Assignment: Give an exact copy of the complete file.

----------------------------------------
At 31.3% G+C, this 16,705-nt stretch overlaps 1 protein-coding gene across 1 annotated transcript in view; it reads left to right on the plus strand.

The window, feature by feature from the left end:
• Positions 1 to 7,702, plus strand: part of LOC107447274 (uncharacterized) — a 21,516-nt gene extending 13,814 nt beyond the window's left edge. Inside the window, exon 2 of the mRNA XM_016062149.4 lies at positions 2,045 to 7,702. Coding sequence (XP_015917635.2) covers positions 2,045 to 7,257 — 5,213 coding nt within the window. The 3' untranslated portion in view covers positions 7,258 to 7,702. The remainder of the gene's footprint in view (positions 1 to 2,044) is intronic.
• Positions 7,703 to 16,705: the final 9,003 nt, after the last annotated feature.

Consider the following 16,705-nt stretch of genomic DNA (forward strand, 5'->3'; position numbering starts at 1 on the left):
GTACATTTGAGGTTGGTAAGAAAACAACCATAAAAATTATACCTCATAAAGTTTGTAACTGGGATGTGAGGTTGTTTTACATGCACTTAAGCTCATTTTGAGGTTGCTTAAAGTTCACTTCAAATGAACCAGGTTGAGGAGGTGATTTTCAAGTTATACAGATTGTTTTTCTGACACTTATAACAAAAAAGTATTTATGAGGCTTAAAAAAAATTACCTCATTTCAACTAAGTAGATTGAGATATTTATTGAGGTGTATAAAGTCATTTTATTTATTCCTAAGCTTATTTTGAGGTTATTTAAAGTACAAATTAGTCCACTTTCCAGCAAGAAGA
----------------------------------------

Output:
At 31.3% G+C, this 16,705-nt stretch overlaps 1 protein-coding gene across 1 annotated transcript in view; it reads left to right on the plus strand.

The window, feature by feature from the left end:
• Positions 1 to 7,702, plus strand: part of LOC107447274 (uncharacterized) — a 21,516-nt gene extending 13,814 nt beyond the window's left edge. Inside the window, exon 2 of the mRNA XM_016062149.4 lies at positions 2,045 to 7,702. Coding sequence (XP_015917635.2) covers positions 2,045 to 7,257 — 5,213 coding nt within the window. The 3' untranslated portion in view covers positions 7,258 to 7,702. The remainder of the gene's footprint in view (positions 1 to 2,044) is intronic.
• Positions 7,703 to 16,705: the final 9,003 nt, after the last annotated feature.

Consider the following 16,705-nt stretch of genomic DNA (forward strand, 5'->3'; position numbering starts at 1 on the left):
GTACATTTGAGGTTGGTAAGAAAACAACCATAAAAATTATACCTCATAAAGTTTGTAACTGGGATGTGAGGTTGTTTTACATGCACTTAAGCTCATTTTGAGGTTGCTTAAAGTTCACTTCAAATGAACCAGGTTGAGGAGGTGATTTTCAAGTTATACAGATTGTTTTTCTGACACTTATAACAAAAAAGTATTTATGAGGCTTAAAAAAAATTACCTCATTTCAACTAAGTAGATTGAGATATTTATTGAGGTGTATAAAGTCATTTTATTTATTCCTAAGCTTATTTTGAGGTTATTTAAAGTACAAATTAGTCCACTTTCCAGCAAGAAGA